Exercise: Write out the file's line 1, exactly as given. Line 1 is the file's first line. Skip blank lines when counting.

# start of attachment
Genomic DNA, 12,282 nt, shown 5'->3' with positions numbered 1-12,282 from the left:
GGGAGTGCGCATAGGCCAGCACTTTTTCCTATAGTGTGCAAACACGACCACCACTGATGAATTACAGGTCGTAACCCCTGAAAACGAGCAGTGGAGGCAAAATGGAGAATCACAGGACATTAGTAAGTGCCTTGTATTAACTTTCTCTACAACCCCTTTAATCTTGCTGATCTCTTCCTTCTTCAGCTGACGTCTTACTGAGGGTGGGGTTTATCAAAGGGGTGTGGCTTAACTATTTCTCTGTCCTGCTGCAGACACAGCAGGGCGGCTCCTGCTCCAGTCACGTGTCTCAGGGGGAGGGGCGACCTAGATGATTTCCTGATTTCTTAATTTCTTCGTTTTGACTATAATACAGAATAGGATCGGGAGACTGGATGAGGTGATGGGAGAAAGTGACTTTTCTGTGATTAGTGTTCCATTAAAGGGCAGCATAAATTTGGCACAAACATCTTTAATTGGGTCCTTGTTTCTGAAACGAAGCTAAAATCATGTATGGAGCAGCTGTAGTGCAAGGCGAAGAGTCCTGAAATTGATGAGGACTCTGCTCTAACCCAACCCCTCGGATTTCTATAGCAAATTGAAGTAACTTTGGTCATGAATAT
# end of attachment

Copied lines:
Genomic DNA, 12,282 nt, shown 5'->3' with positions numbered 1-12,282 from the left: